There’s no place like home. For seniors who want to “age in place” in their own houses, the Eastern Area Agency on Aging has hands available through its EZ Fix program to help make that easier to do.

Small modifications — such as removing hazards around the house — or renovations — such as freeing up space to have a bathroom, bedroom, and laundry room on the first floor — can add to the value of a senior’s house and enhance the quality of life within it, according to Carol Higgins Taylor, EAAA director of community education.

“Sometimes small changes can make all the difference, said Robert T. Crone, EAAA director of nutrition and auxiliary services. The changes could be as simple as adding handrails to stairways, placing nonskid mats in the bathroom, or putting nightlights in hallways.

Higgins Taylor said she knew of a woman whose porch and steps had deteriorated to such an extent that the woman became fearful of falling through the rotten boards and rarely left her house. But after an EZ Fix volunteer did repairs, the homeowner became difficult to reach because she was never home.

Going out had become a pleasure again. The woman went to church, had her hair done, shopped, and spent time with friends. Practically overnight she went from being on the brink of isolation to reclaiming her place out in her community.

“Our goal,” Higgins Taylor said, “is to keep seniors in their houses. Renovating or modifying [a house] often makes that possible.”

The first thing that happens when a senior opts to talk to EAAA about making modifications or renovations is to have the living space assessed. “The key question to ask,” Higgins Taylor said, “is where [on the first floor] can I put a bathroom and bedroom? Not having to climb stairs can go a long way to keeping someone home.”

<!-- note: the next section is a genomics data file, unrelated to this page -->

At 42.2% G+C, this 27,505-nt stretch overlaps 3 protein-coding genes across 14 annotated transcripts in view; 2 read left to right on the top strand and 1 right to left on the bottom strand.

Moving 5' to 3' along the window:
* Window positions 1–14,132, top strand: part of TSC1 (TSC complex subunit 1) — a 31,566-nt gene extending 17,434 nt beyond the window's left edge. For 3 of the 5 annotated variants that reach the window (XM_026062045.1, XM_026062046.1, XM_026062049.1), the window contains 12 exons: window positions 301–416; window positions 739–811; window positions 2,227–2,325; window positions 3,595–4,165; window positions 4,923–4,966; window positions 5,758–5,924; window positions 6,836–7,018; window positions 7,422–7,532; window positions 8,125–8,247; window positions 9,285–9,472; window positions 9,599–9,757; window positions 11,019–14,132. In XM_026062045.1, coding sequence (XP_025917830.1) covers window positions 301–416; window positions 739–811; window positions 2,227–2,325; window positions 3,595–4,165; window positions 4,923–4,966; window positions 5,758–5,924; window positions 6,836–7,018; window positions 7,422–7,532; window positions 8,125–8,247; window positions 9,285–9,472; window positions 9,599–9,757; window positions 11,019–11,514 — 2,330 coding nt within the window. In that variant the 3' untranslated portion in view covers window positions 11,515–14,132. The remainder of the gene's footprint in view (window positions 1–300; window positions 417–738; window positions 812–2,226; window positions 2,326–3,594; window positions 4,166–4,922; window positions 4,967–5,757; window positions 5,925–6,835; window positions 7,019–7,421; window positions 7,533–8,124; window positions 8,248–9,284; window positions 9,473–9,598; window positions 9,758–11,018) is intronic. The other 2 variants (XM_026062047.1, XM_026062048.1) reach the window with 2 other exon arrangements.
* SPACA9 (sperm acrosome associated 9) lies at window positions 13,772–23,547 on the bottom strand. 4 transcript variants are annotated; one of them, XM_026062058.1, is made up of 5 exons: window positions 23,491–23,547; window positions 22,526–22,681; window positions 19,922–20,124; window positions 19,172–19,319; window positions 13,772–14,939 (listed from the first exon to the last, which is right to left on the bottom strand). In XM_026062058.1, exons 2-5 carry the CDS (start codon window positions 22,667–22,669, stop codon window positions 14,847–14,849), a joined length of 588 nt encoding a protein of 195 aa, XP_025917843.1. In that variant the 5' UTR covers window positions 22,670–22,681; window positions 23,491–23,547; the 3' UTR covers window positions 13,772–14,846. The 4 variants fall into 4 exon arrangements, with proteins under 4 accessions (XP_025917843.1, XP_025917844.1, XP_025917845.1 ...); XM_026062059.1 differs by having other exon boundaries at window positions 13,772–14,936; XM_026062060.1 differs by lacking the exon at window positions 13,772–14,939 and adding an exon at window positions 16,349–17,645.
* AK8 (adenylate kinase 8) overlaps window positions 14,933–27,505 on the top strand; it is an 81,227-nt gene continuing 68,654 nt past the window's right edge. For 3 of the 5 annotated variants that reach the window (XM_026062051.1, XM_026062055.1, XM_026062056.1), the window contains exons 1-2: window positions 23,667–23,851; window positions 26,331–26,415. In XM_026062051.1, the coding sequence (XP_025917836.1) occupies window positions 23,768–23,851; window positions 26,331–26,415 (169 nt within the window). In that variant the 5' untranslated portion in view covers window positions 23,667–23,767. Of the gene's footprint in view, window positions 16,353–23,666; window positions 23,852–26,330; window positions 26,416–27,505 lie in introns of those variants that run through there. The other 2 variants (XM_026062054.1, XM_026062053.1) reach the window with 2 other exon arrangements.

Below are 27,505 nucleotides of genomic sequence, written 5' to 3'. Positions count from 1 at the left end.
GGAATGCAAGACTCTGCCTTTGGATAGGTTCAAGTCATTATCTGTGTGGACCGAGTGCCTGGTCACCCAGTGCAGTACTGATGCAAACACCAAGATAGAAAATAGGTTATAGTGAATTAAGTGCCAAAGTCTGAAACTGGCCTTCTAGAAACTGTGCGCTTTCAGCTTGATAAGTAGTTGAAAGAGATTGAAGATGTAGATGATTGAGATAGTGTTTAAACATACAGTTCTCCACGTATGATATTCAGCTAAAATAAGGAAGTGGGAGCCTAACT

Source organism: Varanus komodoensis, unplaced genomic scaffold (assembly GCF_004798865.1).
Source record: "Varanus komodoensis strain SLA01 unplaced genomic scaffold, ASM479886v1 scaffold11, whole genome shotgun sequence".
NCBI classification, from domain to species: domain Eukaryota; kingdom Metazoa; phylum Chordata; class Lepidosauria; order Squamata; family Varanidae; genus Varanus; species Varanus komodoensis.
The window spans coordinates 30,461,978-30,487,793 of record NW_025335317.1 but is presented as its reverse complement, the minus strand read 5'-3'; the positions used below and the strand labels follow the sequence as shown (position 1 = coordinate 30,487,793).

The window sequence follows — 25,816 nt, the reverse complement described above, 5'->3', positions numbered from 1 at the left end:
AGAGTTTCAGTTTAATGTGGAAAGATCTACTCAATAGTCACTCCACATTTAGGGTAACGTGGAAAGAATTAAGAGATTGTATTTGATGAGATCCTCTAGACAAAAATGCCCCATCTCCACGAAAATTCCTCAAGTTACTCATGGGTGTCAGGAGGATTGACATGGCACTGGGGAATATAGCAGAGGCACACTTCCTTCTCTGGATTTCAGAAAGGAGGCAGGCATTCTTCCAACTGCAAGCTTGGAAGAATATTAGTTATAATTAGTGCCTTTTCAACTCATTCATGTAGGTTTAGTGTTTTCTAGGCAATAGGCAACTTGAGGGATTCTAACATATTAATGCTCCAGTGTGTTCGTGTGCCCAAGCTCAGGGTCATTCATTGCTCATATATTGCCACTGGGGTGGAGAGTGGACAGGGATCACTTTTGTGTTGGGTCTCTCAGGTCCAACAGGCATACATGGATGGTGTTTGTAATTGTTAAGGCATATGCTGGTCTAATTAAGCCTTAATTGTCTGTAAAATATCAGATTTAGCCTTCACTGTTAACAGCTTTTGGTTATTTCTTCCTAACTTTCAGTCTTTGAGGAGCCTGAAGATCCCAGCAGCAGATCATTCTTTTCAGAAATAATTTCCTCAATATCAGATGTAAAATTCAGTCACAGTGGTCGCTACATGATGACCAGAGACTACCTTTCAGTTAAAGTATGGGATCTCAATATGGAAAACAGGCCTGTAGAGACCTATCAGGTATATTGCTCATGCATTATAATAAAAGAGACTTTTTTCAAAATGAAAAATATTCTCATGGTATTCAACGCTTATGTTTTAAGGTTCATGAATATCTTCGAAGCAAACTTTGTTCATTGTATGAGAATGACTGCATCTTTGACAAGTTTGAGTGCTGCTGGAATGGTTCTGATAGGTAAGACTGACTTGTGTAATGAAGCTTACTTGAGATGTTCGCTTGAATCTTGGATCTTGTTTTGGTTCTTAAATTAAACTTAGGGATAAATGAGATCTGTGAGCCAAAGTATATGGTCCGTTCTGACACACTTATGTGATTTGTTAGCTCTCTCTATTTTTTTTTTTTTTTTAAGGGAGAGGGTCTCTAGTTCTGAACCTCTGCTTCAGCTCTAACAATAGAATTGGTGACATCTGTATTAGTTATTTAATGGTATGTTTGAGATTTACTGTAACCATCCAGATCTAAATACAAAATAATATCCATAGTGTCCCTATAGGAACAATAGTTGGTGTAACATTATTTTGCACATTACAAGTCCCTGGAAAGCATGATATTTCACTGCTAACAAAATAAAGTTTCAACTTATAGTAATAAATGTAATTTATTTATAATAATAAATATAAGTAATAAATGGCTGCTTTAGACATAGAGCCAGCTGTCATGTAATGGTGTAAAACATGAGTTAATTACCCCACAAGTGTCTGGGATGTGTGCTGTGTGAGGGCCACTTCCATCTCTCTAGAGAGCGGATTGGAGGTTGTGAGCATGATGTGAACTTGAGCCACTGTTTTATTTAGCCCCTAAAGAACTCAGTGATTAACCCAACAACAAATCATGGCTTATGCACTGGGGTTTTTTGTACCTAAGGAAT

EAAA, through its EZ Fix program can help seniors answer that and many other questions.

Program volunteers undertake repairs, modifications, and renovations within their ranges of skill and expertise. If a renovation requires greater skill than is available through the program, the senior will be referred through EAAA to reputable carpenters, plumbers, and electricians.

If creating enough space for a downstairs bathroom or bedroom requires help with getting rid of possessions no longer wanted or needed, EAAA can refer clients to reputable professional organizers to assist with the task.

Crone, who has a background in building contracting, said the need for home modification and renovation is growing. Currently, EAAA has assisted 260 clients in the Bangor area. He expects that number to swell by the end of the year to 1,000 throughout the 13,000 square miles comprising the counties in the EAAA service area: Penobscot, Hancock, Washington, and Piscataquis.

More volunteers are needed for the EZ Fix program, Crone said, and efforts are now being made, especially in Hancock, Washington, and Piscataquis counties, to find men and women with carpentry and related skills to give time to the program.

The carpentry jobs that EZ Fix volunteer and on-call staff can do include door and step repair, railing repairs, deck repairs, household hardware such as grab bars. Volunteers also can repair or replace leaky faucets and toilets and minor leaks in sinks and drains; install smoke detectors and change their batteries, replace light bulbs, repair and install light fixtures, and replace fuses and circuits.

EZ Fix also offers seasonal home maintenance such as yard clean-up, and cleaning services such as window washing, housekeeping tasks, and laundry.

The EZ Fix services are open to all. The cost is $20 per hour, including travel. Clients with verified low income may qualify for a subsidized rate, Crone said.

“We want to see people stay in their homes for as long as they want to be there, and if we can help modify their environment, or their habits, we’ve met with success,” Higgins Taylor said. “If you keep an open mind about possible changes to the home, we can help you figure out what you need and what will work best for you. Call EAAA and ask an expert what’s possible.”

For information, call 800-432-7812 or visit